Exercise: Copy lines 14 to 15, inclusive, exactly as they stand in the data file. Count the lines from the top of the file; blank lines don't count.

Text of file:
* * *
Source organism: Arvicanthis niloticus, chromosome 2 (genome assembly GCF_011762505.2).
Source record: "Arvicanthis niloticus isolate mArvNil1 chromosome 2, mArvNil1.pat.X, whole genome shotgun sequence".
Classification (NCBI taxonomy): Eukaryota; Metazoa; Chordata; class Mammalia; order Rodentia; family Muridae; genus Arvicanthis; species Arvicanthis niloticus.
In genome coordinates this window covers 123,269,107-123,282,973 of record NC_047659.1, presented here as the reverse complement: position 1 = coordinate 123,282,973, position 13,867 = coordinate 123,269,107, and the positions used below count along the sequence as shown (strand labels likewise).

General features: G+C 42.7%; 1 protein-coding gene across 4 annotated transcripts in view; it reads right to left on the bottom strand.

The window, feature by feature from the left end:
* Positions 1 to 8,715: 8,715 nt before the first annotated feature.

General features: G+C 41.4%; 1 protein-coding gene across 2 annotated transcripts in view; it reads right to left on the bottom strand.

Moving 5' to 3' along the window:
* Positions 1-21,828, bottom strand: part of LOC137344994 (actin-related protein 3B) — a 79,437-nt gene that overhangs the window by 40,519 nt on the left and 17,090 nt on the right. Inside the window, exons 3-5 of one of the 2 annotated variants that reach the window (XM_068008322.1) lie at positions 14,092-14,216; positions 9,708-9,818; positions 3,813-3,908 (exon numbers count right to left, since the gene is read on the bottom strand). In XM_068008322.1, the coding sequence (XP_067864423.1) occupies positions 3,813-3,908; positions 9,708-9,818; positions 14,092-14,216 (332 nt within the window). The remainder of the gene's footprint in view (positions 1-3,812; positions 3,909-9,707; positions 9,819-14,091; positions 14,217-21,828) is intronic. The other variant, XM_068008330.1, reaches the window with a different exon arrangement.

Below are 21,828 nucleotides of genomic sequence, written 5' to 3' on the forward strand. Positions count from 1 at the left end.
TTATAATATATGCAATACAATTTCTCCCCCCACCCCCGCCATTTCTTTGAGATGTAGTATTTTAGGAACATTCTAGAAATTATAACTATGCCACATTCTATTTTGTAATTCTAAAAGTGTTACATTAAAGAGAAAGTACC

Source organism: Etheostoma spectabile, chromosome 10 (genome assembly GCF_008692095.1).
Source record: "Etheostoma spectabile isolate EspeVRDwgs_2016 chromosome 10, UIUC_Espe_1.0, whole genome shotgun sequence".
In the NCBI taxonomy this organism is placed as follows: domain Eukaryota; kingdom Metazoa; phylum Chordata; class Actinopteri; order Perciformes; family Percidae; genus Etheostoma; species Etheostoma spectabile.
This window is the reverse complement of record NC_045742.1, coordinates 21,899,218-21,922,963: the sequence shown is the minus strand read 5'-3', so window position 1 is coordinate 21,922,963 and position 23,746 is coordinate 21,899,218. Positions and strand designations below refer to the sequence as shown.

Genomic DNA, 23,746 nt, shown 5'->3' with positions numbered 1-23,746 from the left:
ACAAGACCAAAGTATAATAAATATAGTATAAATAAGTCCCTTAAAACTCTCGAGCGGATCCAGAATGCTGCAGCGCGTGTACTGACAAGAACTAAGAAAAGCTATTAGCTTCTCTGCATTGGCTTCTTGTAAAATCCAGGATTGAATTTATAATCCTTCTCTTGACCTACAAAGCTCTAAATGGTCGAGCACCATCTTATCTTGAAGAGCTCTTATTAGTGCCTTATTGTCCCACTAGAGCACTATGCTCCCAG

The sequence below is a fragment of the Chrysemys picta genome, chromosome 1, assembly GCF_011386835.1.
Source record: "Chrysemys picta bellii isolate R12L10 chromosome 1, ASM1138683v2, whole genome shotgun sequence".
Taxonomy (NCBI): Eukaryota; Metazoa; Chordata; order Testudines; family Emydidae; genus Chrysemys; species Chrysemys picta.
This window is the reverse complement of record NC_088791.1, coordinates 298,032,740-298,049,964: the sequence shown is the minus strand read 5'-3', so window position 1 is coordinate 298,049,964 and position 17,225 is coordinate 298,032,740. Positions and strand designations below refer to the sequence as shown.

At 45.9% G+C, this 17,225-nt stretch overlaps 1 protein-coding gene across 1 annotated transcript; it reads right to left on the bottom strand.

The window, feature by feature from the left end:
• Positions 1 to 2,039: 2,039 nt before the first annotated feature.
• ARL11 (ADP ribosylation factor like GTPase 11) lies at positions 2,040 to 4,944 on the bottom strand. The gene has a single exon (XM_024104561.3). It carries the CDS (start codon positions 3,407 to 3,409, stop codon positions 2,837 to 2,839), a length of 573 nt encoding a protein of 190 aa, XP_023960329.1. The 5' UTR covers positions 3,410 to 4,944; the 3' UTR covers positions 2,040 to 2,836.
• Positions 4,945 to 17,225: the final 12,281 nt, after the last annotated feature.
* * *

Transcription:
Source record: "Etheostoma spectabile isolate EspeVRDwgs_2016 chromosome 10, UIUC_Espe_1.0, whole genome shotgun sequence".
In the NCBI taxonomy this organism is placed as follows: domain Eukaryota; kingdom Metazoa; phylum Chordata; class Actinopteri; order Perciformes; family Percidae; genus Etheostoma; species Etheostoma spectabile.